European Union leaders paused from their summit Friday after hours of talks focused on trying to find a solution to the euro zone debt crisis.

Following are highlights of comments and other senior officials after their talks, which will resume later Friday.

BRITISH PRIME MINISTER DAVID CAMERON

ON INTERGOVERNMENTAL TREATY:

I said before I came to Brussels that if I couldn't get adequate safeguards for Britain in a new European treaty, then I wouldn't agree to it. What is on offer isn't in Britain's interests, so I didn't agree to it.

Of course we want the euro zone countries to come together and to solve their problems, but we should only allow that to happen within the European Union treaties if there are proper protections for the single market and for other key British interests.

Without those safeguards, it is better not to have a treaty within a treaty, but to have those countries make their arrangements separately. That is what is now going to happen.

So we will not be presenting this new treaty, when it's agreed, to our parliament. It will not involve Britain.

I wasn't prepared to agree that treaty, to take it to my parliament in that way, and that is why I rejected signing this treaty today. The right thing for Britain, a tough decision, but the right one.

EU COUNCIL PRESIDENT HERMAN VAN ROMPUY

ON 'NEW FISCAL COMPACT':

For the short term, we agreed on immediate action to overcome the current difficulties, and for the longer term, we agreed on a new fiscal compact for the euro zone.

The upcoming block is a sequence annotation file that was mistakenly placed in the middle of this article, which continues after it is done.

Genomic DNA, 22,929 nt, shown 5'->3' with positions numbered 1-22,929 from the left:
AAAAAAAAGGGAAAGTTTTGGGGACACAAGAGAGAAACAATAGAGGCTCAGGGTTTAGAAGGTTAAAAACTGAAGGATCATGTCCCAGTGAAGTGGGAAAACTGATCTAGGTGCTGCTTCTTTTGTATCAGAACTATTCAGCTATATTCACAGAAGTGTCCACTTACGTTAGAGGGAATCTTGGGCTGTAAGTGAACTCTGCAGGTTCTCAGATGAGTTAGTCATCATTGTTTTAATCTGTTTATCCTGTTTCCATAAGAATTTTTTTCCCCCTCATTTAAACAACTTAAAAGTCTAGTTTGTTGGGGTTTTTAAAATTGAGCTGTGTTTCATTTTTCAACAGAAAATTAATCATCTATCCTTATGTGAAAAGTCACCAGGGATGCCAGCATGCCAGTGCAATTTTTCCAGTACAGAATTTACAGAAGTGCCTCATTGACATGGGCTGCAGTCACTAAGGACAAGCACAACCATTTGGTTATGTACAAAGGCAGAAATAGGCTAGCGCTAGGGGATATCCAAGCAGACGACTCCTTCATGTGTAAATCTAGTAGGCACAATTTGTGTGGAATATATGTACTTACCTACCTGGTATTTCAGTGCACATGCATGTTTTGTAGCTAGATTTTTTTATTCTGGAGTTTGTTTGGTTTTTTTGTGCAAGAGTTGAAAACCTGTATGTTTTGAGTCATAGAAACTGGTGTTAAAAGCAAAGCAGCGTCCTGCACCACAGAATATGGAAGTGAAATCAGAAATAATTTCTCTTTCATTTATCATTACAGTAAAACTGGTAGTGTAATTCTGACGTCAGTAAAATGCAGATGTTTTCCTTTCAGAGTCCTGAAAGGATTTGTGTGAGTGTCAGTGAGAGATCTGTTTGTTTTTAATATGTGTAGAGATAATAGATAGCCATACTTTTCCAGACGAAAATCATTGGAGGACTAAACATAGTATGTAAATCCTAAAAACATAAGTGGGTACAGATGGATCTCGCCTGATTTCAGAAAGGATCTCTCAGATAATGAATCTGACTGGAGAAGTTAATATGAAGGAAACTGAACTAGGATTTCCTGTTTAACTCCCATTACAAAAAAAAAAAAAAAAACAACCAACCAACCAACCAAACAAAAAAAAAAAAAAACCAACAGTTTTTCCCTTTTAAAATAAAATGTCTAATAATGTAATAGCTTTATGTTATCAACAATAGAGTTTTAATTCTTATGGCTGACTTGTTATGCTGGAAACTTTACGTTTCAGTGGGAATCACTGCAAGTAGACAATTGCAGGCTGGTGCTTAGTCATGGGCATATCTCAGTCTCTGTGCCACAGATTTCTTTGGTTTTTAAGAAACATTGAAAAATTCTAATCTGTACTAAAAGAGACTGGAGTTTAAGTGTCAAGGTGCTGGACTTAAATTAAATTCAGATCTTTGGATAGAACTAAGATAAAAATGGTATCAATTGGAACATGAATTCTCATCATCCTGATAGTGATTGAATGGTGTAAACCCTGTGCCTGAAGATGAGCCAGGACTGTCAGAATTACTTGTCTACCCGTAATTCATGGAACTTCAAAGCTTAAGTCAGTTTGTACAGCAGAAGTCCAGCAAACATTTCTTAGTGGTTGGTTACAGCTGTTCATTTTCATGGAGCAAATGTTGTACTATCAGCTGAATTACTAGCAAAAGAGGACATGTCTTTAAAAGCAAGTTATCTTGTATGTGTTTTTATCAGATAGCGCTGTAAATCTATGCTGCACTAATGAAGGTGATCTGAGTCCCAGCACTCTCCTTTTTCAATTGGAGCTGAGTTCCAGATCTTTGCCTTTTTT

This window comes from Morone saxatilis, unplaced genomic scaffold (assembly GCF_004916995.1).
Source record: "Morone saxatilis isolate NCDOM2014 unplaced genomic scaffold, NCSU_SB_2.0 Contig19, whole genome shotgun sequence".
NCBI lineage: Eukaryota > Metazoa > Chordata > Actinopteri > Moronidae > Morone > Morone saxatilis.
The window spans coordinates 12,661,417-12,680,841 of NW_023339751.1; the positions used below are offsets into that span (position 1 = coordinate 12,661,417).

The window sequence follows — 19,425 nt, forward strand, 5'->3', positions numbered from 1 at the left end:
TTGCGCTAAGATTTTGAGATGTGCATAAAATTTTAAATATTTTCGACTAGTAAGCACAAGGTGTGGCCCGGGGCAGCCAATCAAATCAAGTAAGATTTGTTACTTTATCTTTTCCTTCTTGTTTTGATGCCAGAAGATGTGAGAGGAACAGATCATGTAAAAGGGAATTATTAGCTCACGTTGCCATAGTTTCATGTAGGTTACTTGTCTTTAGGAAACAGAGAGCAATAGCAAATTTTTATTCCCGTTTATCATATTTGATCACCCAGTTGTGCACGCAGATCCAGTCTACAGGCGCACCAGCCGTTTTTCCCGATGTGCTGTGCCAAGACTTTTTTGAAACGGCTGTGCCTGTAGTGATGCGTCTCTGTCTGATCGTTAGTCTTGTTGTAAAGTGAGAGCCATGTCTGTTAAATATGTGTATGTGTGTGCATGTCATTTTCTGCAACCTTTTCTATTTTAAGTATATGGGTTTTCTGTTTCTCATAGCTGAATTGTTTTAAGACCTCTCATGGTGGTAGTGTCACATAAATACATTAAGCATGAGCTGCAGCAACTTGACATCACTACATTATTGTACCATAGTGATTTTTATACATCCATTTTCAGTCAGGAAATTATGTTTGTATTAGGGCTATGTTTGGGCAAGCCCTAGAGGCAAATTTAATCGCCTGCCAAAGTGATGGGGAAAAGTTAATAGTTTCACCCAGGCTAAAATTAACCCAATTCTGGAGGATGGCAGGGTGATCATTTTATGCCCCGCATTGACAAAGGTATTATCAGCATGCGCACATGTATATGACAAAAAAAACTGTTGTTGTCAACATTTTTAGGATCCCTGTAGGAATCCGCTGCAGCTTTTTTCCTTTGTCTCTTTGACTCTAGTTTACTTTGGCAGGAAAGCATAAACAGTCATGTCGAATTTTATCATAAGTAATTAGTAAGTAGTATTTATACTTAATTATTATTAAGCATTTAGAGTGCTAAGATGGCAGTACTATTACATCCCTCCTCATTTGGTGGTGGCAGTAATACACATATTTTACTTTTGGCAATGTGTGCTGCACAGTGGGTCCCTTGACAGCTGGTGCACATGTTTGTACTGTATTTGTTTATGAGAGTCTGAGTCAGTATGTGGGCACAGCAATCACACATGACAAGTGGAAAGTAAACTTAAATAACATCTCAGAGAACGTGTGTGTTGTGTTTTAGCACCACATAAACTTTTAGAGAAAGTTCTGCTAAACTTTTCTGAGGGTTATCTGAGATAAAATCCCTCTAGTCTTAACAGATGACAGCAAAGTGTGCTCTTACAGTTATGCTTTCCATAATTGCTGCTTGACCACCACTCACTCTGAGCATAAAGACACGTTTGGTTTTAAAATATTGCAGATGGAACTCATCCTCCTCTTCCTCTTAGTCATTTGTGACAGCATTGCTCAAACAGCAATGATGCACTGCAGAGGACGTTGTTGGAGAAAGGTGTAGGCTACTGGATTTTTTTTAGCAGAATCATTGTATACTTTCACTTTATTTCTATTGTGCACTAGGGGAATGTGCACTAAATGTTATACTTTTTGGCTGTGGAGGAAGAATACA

It also essential to give a medium and longer term perspective. We therefore agreed on a new fiscal compact. It means we all commit to a new European strong fiscal rule. It means member states will transpose it into their constitution or equivalent.

It means reinforcing our rules on excessive deficit procedures by making them more automatic. It also means that member states would have to submit their draft budgetary plans to the (European) Commission.

This was a broad agreement on the substance. As regards the form, everyone wants to make this new commitment solemnly binding.

The conclusion is that the 17 euro zone members, plus six others, will conclude an inter-governmental treaty. Two other countries have not yet have a mandate to participate.

An inter-governmental treaty can be approved and ratified much more rapidly than a full-fledged treaty change, and I think speed is also very important to enhance credibility.

ON REPORT TO BE PREPARED WITH EU COMMISSION PRESIDENT JOSE MANUEL BARROSO AND EUROGROUP PRESIDENT JEAN-CLAUDE JUNCKER:

As you know, I prepared an interim report, and it was decided tonight that with my two colleagues, I will prepare a further report in June on deepening fiscal integration.

We took on, let us call them euro bonds to make myself a little bit understandable.

We haven't got an agreement this night on this issue, but the euro area member states gave a mandate again to the president of the Commission, the president of the Eurogroup and the president of the European Council... to continue our work and to report on this, specifically on fiscal integration, and fiscal integration means, and I mentioned it in the meeting, the problem of mutualisation of public debt, to report on this in June.

So we will discuss this issue again, hopefully in calmer waters and in a more serene climate.